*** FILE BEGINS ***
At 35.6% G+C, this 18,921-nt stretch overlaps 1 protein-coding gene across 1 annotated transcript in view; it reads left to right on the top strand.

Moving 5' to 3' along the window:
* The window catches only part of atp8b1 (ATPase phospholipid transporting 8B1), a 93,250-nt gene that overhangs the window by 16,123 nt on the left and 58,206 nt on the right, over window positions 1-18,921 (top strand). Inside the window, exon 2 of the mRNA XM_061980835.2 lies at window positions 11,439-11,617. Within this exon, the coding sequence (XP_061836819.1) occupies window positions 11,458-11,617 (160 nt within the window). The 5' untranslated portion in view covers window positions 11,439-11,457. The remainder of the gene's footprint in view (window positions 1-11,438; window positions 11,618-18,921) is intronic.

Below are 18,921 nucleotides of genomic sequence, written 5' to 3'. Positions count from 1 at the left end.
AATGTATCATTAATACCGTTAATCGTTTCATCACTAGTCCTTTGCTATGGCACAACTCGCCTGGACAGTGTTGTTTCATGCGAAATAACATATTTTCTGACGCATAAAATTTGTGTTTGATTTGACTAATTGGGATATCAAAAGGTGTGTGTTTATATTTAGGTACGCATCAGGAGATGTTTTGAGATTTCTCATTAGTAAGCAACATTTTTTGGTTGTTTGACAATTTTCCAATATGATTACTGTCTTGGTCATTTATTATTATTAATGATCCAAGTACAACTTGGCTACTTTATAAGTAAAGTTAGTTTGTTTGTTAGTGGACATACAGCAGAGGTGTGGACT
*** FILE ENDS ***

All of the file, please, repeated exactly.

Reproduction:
At 35.6% G+C, this 18,921-nt stretch overlaps 1 protein-coding gene across 1 annotated transcript in view; it reads left to right on the top strand.

Moving 5' to 3' along the window:
* The window catches only part of atp8b1 (ATPase phospholipid transporting 8B1), a 93,250-nt gene that overhangs the window by 16,123 nt on the left and 58,206 nt on the right, over window positions 1-18,921 (top strand). Inside the window, exon 2 of the mRNA XM_061980835.2 lies at window positions 11,439-11,617. Within this exon, the coding sequence (XP_061836819.1) occupies window positions 11,458-11,617 (160 nt within the window). The 5' untranslated portion in view covers window positions 11,439-11,457. The remainder of the gene's footprint in view (window positions 1-11,438; window positions 11,618-18,921) is intronic.

Below are 18,921 nucleotides of genomic sequence, written 5' to 3'. Positions count from 1 at the left end.
AATGTATCATTAATACCGTTAATCGTTTCATCACTAGTCCTTTGCTATGGCACAACTCGCCTGGACAGTGTTGTTTCATGCGAAATAACATATTTTCTGACGCATAAAATTTGTGTTTGATTTGACTAATTGGGATATCAAAAGGTGTGTGTTTATATTTAGGTACGCATCAGGAGATGTTTTGAGATTTCTCATTAGTAAGCAACATTTTTTGGTTGTTTGACAATTTTCCAATATGATTACTGTCTTGGTCATTTATTATTATTAATGATCCAAGTACAACTTGGCTACTTTATAAGTAAAGTTAGTTTGTTTGTTAGTGGACATACAGCAGAGGTGTGGACT